NBA Playoffs Betting: Lessons Learned in 2014
by Trevor Whenham - 5/8/2014
As we move into the heart of the second round of the NBA playoffs, here are seven things that have stood out so far and a few lessons that have been learned.
This is that parity we have heard about: It seemed like that gap between the best and the rest wasn't as big as in past years. Sure, the Heat had an obvious edge on whoever they played in the first round, but that was really the only series that seemed lopsided before the first round started. That seeming parity certainly turned out to be the case as the first round played out. Incredibly, five of the eight series went all the way to seven games. A sixth ended in six games - and on the last shot of the game, for that matter. It will be very interesting to see if the second round is as hard-fought and tight as the first was. Early indications are that it could be.
Maybe the regular season does matter: In five of the eight first-round matchups one team had won a majority of the meetings between the squads in the regular season. Those teams were an impressive 4-1 in the first round. It's easy to dismiss the results of the regular season - as people are definitely doing after Brooklyn won all four against Miami in the regular season - but this is a compelling trend. But does it have legs? Well, last year in the playoffs the team that won the season series had a 7-3 record in their playoff series.
Scorers aren't necessarily survivors: Only five of the Top-15 scorers in the regular season have survived the first round and are still alive. That means that having a workhorse at the head of your offense doesn't necessarily gain you any success. Five is actually a key number here - there were also five of the Top-15 scorers knocked out in the first round, and five more that didn't even make the playoffs.
Helping doesn't help, either: Things are even more bleak for the top men in assists in the regular season. You'd think that a team that had a point guard who can create opportunities for others at a rate well above average would be in good position to succeed. This year, though, that hasn't necessarily been the case. Just two of the Top-10 players in the regular season assists rankings are still playing - Chris Paul and John Wall. In fact, five of the Top 10 didn't even make the playoffs at all.
The Blazers are fearless: There are more talented teams out there than Portland, and there are certainly more experienced ones. What Portland has proven already, though, is that there are none that are any more fearless than they are. That Damian Lillard series clincher was one of the more incredible things I have witnessed, but it seemed fitting for the team. There were several times in the first round that it seemed like the tide had turned and Houston had gained the advantage for good, but Portland just kept finding a way to succeed. Their series opener against the Spurs in the second round was an absolute disaster, but given what we have seen so far it is far too soon to count them out entirely. However this run ends, though, you sure get the feeling that this is a team that is just learning lessons now that they will apply in the years to come. If Portland was a stock, I would be buying and holding for the long term.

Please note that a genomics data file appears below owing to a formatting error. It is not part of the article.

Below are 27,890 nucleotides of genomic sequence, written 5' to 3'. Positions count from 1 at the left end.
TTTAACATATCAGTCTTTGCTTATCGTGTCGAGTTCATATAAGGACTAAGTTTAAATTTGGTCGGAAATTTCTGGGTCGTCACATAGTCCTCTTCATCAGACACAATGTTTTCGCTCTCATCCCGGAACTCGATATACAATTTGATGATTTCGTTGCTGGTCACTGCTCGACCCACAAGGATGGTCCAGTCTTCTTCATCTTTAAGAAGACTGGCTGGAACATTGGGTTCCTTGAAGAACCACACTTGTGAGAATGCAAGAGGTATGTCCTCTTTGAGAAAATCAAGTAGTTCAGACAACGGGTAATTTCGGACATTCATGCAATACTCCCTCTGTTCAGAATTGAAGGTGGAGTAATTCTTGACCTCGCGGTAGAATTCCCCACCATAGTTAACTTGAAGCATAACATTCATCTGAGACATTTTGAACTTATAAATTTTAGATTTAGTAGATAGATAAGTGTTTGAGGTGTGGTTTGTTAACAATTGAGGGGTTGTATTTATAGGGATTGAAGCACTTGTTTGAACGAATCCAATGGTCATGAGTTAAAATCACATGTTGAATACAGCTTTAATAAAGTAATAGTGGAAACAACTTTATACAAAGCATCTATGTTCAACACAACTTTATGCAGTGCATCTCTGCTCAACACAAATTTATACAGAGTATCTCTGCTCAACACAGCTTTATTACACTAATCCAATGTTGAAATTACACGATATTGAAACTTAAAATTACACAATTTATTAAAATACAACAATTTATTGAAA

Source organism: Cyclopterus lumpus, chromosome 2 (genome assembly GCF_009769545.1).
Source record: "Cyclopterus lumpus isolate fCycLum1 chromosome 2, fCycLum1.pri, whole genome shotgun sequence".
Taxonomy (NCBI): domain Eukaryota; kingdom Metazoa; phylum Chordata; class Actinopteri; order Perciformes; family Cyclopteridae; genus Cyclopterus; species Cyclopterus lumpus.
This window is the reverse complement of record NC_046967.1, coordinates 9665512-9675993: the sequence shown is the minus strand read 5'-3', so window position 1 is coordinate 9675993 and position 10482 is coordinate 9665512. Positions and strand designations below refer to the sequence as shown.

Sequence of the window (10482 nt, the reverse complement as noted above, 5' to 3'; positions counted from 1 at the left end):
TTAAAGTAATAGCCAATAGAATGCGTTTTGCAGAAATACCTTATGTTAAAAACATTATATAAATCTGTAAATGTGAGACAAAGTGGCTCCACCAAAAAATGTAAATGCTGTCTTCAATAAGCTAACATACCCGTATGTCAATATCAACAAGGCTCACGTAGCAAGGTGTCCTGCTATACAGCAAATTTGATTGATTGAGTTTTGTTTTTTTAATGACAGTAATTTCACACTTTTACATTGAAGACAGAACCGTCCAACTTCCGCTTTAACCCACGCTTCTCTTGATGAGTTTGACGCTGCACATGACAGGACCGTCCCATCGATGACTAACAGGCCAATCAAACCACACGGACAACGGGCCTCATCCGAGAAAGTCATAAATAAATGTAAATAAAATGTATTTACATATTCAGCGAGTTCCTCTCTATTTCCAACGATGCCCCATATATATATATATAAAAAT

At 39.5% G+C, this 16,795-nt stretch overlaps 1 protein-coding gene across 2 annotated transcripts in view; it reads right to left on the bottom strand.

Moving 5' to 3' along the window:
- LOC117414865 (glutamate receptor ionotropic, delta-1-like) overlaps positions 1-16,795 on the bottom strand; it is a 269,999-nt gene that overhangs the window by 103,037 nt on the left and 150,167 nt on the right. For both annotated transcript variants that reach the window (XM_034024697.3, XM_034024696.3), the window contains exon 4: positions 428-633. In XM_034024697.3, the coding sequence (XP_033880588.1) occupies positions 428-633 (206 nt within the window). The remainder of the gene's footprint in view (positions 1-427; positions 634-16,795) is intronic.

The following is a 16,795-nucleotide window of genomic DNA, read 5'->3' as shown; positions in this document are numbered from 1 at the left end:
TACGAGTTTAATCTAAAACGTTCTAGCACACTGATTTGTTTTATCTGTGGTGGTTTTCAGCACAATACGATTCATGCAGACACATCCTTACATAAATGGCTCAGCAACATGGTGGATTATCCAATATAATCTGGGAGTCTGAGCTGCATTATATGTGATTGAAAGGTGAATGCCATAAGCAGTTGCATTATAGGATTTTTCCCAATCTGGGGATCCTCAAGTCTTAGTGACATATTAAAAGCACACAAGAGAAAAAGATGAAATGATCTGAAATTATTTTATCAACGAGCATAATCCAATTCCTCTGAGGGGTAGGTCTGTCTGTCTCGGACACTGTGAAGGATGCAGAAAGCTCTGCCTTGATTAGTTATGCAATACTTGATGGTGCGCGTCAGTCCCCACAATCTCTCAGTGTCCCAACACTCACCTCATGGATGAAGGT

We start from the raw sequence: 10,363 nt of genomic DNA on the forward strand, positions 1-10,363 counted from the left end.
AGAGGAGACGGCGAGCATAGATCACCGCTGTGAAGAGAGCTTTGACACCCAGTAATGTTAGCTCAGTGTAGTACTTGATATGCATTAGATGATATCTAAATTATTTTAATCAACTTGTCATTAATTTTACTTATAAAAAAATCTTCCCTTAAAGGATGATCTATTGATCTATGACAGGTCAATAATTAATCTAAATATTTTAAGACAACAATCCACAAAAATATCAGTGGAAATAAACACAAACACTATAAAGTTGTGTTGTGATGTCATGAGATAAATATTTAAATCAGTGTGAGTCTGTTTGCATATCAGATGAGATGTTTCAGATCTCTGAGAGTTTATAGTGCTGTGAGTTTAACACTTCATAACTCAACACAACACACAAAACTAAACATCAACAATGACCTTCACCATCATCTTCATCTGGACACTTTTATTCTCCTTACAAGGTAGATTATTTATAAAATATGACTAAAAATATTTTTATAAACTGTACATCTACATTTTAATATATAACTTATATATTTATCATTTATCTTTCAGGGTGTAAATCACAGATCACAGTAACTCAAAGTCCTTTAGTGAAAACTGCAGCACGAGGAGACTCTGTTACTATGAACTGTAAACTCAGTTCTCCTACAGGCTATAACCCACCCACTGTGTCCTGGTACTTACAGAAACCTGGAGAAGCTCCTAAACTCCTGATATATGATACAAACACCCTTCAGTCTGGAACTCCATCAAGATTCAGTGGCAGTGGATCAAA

The Pacers are a complete mess - but a reasonably functional one: The drama in Indiana is ridiculous. Hibbert has been terrible. Turner is impossibly bad. Players are sniping at each other as management questions them openly. Bynum has left the team. The coaches seem clueless. It should have been a recipe for total disaster. They won a tough opening-round series, though, and bounced back from a rough loss in their second-round opener to win their second game while playing the closest to Pacers basketball we have seen in months. It seems almost impossible, but a team this insanely out of control could easily make the conference final - where they would get stomped in four games by Miami.
Washington betting studs, Spurs betting duds:
Of the surviving teams in the playoffs, the Wizards have been kindest to bettors so far. Washington sits at 6-1 ATS so far in these playoffs. The only
spread they didn't cover was a three-point loss to Chicago as 2.5-point favorites. They are exceeding the hopes and expectations of the public. On the
other hand, the Spurs, who were a Top-5 ATS team during the regular season, have been a betting disaster in the playoffs. They are just 2-6 ATS. That's
actually a big improvement from where they were, though - they failed to cover their first six playoff spreads despite winning three of the games.
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